At first, we at Ohio City Moto were pleased to hear about the cinematic return of our flaming skulled spirit of vengeance, Ghost Rider, on Marvel’s Agents of Shield TV show. That is till we discovered that those behind the show are abandoning the hero’s signature motorcycle for a hot rod. Of course, this does give us a chance to explore the convergence of comic books and motorcycles, so all is not lost.
For some reason women vigilantes of the golden age of comics (1939 to 1952) tended to ride motorcycles more than men. (They also wore more fishnet stockings.) Black Canary and Black Cat both commuted between crime scenes on motorcycles. Black Cat’s motorcycling abilities came from her background as a Hollywood stunt woman. She graduated from stunts to acting, but an encounter with a Nazi spy convinced her to done a mask and use her stunt-woman skills to battle evil. (If only I had a dime for every time that happened to me.) The character had a lot of good artists over the years, especially Lee Elias, and her rollicking adventures often included cameos by Hollywood stars of the era. It’s hard to say exactly what motorcycle she rode, but a 40’s Indian or Harley Davidson police or military bike would be a good guess.
One result of 60’s counter-culture was the underground comics movement. The motorcycles that show up there were more counter-culture themselves. Usually they were choppers and bobbers ridden by the likes of Gilbert Shelton’s Fabulous Furry Freak Brothers or Spain Rodriguez’ Trashman. Rodriguez had been a member of the biker gang, the Road Vultures; that experience and his left-wing anti-establishment politics fermented into his Trashman stories. Trashman was James Bond if he was trying to tear down the establishment not hold it up. He looked like the guy from the Zig Zag rolling papers packaging and fought for the common people in a fascist dystopian world. Sex, violence, and burning rubber abounded.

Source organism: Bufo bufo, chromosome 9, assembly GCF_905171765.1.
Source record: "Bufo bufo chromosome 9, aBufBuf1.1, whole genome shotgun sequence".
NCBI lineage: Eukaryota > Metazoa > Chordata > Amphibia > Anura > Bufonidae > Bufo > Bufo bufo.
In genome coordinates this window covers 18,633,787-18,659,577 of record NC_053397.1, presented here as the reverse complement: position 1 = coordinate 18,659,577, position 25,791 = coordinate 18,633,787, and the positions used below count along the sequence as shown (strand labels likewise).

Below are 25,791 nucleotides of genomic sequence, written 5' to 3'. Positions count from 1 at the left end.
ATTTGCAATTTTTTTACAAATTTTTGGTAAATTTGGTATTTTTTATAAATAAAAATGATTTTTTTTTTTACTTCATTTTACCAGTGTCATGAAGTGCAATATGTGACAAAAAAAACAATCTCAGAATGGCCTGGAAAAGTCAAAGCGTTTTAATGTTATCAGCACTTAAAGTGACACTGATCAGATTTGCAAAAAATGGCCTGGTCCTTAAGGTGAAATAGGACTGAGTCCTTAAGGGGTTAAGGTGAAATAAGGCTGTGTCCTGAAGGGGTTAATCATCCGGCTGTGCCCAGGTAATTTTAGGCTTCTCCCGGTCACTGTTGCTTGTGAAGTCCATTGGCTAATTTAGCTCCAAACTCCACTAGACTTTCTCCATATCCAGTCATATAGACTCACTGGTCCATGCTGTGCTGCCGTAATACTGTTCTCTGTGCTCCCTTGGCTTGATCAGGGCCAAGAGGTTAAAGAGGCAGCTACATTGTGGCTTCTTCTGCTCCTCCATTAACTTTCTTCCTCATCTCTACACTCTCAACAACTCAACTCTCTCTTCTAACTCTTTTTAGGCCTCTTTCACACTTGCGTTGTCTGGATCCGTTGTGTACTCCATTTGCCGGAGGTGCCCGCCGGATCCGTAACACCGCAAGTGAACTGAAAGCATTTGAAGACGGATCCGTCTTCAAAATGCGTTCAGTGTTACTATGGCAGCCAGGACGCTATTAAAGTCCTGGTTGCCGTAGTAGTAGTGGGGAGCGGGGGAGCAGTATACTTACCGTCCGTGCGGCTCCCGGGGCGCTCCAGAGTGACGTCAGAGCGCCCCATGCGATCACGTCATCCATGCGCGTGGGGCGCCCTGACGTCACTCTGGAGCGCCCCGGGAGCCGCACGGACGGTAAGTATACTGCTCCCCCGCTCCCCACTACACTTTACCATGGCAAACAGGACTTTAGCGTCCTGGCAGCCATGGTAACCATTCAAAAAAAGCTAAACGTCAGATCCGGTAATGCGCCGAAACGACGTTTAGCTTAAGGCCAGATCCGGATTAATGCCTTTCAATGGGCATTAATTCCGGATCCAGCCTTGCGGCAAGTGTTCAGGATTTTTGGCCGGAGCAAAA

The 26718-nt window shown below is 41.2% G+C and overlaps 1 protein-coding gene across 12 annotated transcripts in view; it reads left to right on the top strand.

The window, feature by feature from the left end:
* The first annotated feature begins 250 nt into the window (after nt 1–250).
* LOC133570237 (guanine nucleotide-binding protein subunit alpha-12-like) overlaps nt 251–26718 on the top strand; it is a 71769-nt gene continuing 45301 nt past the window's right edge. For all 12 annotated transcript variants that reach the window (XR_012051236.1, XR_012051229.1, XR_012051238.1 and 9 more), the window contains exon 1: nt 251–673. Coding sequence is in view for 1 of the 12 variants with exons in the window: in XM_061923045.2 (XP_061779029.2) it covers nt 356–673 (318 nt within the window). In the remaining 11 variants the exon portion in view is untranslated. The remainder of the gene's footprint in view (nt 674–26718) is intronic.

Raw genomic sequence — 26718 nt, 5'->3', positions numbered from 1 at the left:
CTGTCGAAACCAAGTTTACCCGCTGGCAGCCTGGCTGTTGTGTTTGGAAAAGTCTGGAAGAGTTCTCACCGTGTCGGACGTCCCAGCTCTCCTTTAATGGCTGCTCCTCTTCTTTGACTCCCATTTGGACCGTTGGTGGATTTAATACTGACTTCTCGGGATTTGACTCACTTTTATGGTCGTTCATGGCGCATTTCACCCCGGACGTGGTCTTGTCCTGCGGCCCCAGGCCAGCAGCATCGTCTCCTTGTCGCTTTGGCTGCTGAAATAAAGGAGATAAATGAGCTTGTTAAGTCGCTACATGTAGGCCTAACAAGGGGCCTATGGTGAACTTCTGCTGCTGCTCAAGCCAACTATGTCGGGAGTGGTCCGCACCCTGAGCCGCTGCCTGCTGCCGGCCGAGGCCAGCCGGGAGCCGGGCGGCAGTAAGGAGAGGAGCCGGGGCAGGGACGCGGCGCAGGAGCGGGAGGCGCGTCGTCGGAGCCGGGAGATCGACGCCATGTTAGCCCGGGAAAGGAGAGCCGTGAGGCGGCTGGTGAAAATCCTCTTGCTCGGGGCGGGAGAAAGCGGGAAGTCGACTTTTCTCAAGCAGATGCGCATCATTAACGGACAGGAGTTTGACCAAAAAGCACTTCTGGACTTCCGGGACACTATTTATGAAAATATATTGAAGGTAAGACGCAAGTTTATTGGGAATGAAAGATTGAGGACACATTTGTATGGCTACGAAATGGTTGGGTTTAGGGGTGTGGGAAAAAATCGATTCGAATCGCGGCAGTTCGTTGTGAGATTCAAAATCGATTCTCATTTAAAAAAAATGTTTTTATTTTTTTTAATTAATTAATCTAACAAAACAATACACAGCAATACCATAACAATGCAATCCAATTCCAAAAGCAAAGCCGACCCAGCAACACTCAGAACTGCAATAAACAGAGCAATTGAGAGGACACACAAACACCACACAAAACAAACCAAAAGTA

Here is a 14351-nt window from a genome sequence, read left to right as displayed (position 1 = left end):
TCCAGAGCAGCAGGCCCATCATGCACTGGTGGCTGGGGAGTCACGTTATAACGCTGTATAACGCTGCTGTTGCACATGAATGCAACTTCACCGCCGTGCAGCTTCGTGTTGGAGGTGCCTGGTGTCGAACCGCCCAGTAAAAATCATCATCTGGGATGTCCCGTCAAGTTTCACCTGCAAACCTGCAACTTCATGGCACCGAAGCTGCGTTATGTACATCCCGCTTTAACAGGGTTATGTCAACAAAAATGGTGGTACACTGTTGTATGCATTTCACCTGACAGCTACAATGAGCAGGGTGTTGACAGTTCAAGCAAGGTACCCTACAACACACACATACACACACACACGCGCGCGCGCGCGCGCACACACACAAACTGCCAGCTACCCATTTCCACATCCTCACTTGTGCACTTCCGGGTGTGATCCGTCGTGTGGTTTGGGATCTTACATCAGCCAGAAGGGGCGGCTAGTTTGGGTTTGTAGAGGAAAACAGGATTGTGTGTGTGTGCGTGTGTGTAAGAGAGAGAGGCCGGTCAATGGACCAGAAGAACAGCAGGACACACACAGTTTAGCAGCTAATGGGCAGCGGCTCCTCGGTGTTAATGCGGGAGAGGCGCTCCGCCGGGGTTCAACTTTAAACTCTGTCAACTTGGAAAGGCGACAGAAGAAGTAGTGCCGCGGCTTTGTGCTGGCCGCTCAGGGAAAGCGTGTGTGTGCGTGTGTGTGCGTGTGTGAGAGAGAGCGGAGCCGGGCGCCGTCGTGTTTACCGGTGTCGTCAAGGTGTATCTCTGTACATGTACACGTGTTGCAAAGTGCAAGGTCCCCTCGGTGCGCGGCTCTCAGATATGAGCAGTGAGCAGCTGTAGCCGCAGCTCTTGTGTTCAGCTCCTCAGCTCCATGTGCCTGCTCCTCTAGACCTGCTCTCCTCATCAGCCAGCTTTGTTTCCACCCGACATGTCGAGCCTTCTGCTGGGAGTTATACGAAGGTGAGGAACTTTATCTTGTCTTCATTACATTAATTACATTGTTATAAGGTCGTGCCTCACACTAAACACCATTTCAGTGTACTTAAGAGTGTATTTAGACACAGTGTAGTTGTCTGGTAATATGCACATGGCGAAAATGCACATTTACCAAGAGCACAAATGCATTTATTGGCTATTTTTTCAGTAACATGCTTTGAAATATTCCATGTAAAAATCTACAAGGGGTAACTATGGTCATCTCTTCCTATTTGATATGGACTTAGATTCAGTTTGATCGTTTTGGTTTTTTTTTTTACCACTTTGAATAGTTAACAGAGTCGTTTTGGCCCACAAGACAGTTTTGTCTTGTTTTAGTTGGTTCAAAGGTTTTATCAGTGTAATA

For better or worse, the comic character most associated (till now at least) with motorcycles is Ghost Rider. Like his 60’s underground counterparts Ghost Rider, who debuted in 1972’s Marvel Spotlight #5 (the Internet is a wonderful thing.) had a bit of the counter-culture to him (in his look at least), but he was also channeling some of the Evel Knievel fervor of the time. Ghost Rider’s alter-ego was stunt motorcyclist Johnny Blaze after all, and his blue jumpsuit was all wide-collar 70’s show-man chic. By the 90’s he had a new incarnation and a more traditional black leather bad boy biker look. His bike would change as well going from stunt bike to chopper to a sports-bike and back to a chopper. The less said about the two movies staring Nicolas Cage, the better.